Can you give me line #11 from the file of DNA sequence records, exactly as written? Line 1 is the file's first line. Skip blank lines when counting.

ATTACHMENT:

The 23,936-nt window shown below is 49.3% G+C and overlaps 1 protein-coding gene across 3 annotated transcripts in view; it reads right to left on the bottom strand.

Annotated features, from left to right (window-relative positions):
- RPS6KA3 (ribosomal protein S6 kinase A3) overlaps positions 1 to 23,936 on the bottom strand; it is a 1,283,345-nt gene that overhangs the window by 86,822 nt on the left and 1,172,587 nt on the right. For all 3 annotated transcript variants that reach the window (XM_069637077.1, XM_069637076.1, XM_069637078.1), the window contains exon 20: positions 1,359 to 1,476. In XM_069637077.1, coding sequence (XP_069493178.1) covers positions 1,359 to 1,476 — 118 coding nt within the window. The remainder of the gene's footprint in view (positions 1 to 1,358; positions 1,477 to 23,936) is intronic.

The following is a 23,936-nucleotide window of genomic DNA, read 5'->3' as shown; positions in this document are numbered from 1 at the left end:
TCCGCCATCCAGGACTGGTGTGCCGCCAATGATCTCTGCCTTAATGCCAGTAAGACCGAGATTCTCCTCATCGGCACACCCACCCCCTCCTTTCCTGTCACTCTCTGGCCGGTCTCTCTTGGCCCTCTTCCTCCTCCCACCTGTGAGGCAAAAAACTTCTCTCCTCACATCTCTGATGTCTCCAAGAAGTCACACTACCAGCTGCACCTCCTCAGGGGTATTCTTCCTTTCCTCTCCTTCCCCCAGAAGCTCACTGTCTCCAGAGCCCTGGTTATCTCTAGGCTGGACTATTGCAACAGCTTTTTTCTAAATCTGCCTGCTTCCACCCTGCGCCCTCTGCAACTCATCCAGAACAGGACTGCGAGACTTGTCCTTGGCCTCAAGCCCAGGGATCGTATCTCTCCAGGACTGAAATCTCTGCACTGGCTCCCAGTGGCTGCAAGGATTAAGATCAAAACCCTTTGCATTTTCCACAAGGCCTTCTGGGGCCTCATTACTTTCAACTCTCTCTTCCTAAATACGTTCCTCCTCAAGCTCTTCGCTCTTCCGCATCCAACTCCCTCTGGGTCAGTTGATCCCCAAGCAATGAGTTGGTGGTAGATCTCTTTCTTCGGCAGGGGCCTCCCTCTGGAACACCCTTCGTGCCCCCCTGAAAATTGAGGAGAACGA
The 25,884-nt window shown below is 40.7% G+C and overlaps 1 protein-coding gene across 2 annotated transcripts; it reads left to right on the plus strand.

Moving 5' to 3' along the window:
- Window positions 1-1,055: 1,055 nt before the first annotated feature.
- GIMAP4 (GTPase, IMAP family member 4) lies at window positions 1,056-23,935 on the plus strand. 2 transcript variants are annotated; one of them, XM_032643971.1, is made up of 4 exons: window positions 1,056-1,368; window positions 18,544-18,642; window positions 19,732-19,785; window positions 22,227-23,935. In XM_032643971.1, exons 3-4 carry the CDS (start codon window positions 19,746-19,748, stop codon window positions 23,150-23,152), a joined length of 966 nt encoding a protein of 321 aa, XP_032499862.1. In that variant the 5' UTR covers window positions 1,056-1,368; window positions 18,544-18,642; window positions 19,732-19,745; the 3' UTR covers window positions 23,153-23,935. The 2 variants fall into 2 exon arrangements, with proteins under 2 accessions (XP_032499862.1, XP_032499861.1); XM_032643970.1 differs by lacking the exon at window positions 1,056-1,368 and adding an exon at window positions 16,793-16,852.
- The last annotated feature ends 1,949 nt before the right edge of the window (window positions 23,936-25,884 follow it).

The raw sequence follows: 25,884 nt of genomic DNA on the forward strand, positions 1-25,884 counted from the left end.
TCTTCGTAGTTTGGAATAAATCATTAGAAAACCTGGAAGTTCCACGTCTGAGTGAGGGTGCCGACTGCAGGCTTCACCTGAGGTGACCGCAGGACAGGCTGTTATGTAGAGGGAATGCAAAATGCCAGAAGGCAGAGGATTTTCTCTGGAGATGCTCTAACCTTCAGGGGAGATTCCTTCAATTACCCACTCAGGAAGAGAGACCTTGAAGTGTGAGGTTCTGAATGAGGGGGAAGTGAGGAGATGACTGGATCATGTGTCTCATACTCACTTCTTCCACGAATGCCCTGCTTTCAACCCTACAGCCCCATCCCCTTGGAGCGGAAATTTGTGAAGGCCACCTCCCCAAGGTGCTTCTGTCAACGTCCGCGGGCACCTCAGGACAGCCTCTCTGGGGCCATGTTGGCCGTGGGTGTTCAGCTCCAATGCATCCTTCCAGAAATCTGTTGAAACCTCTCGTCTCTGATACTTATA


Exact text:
The raw sequence follows: 25,884 nt of genomic DNA on the forward strand, positions 1-25,884 counted from the left end.